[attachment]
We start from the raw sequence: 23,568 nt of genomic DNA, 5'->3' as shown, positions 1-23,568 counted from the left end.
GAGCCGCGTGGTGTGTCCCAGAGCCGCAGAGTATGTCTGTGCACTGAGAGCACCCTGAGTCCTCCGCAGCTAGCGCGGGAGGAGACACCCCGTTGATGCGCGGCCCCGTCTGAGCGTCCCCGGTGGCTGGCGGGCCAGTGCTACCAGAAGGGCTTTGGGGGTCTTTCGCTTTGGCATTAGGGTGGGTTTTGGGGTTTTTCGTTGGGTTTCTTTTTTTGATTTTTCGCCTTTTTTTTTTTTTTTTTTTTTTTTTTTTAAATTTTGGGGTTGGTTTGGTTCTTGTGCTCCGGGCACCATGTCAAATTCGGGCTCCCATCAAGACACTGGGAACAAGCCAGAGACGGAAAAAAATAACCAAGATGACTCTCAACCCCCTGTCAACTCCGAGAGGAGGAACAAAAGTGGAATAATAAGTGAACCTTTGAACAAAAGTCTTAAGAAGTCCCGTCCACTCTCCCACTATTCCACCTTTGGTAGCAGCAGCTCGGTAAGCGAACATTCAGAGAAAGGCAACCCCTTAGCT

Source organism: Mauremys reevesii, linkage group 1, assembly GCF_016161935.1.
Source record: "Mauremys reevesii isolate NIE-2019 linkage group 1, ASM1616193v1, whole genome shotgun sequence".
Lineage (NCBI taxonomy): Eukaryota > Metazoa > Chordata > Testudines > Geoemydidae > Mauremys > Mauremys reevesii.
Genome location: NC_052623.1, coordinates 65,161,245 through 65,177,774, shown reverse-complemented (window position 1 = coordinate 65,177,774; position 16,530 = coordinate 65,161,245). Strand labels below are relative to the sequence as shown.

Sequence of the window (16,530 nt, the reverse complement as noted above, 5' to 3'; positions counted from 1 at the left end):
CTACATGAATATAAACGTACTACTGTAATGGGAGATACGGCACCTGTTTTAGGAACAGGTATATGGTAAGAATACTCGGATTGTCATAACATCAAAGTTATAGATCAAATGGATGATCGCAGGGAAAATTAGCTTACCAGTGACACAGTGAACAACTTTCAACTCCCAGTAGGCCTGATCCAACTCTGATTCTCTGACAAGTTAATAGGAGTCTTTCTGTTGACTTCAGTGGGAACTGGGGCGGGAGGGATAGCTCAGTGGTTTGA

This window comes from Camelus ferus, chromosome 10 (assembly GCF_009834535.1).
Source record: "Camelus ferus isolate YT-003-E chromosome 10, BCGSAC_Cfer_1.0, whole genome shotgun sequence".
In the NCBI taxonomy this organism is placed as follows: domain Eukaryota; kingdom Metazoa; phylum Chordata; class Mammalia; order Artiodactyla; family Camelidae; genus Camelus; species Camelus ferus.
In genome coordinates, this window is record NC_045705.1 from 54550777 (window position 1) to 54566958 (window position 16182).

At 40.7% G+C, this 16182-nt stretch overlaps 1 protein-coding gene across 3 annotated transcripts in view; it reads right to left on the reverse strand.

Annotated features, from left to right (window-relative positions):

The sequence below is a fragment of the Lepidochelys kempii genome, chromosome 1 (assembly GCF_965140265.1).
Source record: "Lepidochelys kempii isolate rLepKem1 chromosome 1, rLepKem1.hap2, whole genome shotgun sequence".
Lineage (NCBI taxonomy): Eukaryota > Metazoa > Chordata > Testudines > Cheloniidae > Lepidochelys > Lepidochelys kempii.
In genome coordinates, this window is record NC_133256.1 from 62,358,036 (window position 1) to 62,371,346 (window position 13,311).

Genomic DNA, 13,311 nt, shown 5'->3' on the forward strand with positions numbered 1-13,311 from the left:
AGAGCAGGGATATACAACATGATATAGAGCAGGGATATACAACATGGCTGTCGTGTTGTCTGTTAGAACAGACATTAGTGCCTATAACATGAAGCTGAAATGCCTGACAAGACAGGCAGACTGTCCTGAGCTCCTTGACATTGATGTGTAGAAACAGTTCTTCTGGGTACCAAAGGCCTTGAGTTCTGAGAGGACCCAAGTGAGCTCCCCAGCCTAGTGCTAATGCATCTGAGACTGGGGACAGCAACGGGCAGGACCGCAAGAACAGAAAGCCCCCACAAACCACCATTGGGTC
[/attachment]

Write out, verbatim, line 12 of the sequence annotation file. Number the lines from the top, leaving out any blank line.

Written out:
In genome coordinates, this window is record NC_045705.1 from 54550777 (window position 1) to 54566958 (window position 16182).